# A 10.0 g sample of magnesium reacts with oxygen to form 16.6 g of magnesium oxide. How many grams of oxygen reacted?

Jan 30, 2017

$\text{6.6 g}$

#### Explanation:

The idea here is that chemical reactions must obey the Law of Mass Conservation, which states that when a chemical reaction takes place, the total mass of the reactants must be equal to the total mass of the products.

In your case, magnesium metal and oxygen gas are the reactants and magnesium oxide is the product.

$2 {\text{Mg"_ ((s)) + "O"_ (2(g)) -> 2"MgO}}_{\left(s\right)}$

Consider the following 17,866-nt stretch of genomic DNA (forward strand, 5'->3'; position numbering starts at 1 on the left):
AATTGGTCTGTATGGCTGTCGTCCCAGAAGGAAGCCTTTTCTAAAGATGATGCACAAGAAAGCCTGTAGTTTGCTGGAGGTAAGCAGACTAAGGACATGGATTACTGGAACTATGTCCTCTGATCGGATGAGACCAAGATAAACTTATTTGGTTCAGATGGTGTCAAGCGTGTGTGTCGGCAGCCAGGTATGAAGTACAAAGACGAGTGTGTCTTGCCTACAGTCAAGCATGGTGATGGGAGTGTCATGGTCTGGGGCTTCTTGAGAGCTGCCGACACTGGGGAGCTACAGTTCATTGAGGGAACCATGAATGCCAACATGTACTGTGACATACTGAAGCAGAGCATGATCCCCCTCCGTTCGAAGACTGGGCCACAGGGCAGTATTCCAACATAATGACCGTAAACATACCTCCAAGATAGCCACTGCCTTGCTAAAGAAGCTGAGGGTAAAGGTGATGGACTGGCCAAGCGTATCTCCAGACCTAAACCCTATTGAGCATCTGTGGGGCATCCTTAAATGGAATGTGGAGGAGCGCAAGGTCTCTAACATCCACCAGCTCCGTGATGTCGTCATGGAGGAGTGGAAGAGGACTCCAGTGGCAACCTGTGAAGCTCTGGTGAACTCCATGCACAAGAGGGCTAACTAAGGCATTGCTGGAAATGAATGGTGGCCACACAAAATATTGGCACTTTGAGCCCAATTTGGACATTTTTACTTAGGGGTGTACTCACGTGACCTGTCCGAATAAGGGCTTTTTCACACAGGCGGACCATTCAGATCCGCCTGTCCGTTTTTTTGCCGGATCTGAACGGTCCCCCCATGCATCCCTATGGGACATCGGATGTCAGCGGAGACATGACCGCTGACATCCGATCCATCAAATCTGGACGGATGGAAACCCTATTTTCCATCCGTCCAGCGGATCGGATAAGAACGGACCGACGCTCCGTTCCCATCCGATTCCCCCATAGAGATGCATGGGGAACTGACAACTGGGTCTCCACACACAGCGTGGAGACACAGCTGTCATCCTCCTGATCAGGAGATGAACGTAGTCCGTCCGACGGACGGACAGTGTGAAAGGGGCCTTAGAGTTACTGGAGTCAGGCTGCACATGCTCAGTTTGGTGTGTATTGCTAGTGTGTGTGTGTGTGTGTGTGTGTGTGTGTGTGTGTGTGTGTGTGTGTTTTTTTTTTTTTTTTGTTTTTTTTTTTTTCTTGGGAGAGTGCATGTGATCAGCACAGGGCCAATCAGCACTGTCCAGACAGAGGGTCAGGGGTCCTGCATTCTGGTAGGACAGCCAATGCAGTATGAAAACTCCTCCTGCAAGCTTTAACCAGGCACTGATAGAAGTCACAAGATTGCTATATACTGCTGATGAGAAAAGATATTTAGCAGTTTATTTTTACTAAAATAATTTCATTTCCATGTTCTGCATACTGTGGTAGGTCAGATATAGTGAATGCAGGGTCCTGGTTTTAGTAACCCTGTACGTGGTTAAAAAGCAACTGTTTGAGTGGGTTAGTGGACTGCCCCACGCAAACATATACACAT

You know that $\text{10.0 g}$ of magnesium take part in this reaction and that $\text{16.6 g}$ of magnesium oxide are produced.

You can say that the difference between the mass of the product and the total mass of the reactants, i.e. the mass of magnesium and the mass of oxygen gas, will give you the mass of oxygen gas that took part in the reaction.

$\textcolor{b l u e}{\underline{\textcolor{b l a c k}{{m}_{\text{Mg" + m_("O"_ 2) = m_"MgO}}}}} \to$ the Law of Mass Conservation

You will thus have

m_ ("O"_ 2) = m_ "MgO" - m_ "Mg"

m_ ("O"_ 2) = "16.6 g" - "10.0 g" = color(darkgreen)(ul(color(black)("6.6 g")))

The answer is rounded to one decimal place.